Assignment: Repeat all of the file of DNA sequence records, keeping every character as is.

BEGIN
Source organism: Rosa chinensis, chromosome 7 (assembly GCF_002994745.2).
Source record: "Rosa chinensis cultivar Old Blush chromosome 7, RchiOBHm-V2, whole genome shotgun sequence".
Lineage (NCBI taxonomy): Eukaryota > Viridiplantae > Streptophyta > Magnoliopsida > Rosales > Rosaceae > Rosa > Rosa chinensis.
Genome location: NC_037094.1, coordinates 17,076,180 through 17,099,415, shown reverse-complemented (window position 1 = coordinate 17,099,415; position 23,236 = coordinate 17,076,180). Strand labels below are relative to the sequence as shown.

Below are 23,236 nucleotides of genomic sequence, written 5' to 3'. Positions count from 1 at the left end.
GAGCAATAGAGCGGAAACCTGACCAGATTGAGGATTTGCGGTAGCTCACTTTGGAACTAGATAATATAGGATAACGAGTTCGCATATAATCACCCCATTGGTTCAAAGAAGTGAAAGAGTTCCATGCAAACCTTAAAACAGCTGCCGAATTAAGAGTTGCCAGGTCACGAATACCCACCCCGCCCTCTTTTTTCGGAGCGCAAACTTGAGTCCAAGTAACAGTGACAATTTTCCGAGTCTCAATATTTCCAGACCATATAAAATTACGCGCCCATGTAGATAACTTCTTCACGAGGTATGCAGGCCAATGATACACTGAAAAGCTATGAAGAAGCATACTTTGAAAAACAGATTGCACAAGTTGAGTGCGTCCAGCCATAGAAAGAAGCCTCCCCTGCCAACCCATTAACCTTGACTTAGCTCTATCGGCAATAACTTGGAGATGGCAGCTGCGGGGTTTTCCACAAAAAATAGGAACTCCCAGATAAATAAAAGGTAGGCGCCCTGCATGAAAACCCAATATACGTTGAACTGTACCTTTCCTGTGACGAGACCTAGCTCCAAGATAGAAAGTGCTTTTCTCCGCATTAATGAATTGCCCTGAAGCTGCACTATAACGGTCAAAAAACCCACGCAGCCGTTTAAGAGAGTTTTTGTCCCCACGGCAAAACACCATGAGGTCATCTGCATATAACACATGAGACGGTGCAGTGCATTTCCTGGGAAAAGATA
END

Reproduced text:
Source organism: Rosa chinensis, chromosome 7 (assembly GCF_002994745.2).
Source record: "Rosa chinensis cultivar Old Blush chromosome 7, RchiOBHm-V2, whole genome shotgun sequence".
Lineage (NCBI taxonomy): Eukaryota > Viridiplantae > Streptophyta > Magnoliopsida > Rosales > Rosaceae > Rosa > Rosa chinensis.
Genome location: NC_037094.1, coordinates 17,076,180 through 17,099,415, shown reverse-complemented (window position 1 = coordinate 17,099,415; position 23,236 = coordinate 17,076,180). Strand labels below are relative to the sequence as shown.

Below are 23,236 nucleotides of genomic sequence, written 5' to 3'. Positions count from 1 at the left end.
GAGCAATAGAGCGGAAACCTGACCAGATTGAGGATTTGCGGTAGCTCACTTTGGAACTAGATAATATAGGATAACGAGTTCGCATATAATCACCCCATTGGTTCAAAGAAGTGAAAGAGTTCCATGCAAACCTTAAAACAGCTGCCGAATTAAGAGTTGCCAGGTCACGAATACCCACCCCGCCCTCTTTTTTCGGAGCGCAAACTTGAGTCCAAGTAACAGTGACAATTTTCCGAGTCTCAATATTTCCAGACCATATAAAATTACGCGCCCATGTAGATAACTTCTTCACGAGGTATGCAGGCCAATGATACACTGAAAAGCTATGAAGAAGCATACTTTGAAAAACAGATTGCACAAGTTGAGTGCGTCCAGCCATAGAAAGAAGCCTCCCCTGCCAACCCATTAACCTTGACTTAGCTCTATCGGCAATAACTTGGAGATGGCAGCTGCGGGGTTTTCCACAAAAAATAGGAACTCCCAGATAAATAAAAGGTAGGCGCCCTGCATGAAAACCCAATATACGTTGAACTGTACCTTTCCTGTGACGAGACCTAGCTCCAAGATAGAAAGTGCTTTTCTCCGCATTAATGAATTGCCCTGAAGCTGCACTATAACGGTCAAAAAACCCACGCAGCCGTTTAAGAGAGTTTTTGTCCCCACGGCAAAACACCATGAGGTCATCTGCATATAACACATGAGACGGTGCAGTGCATTTCCTGGGAAAAGATA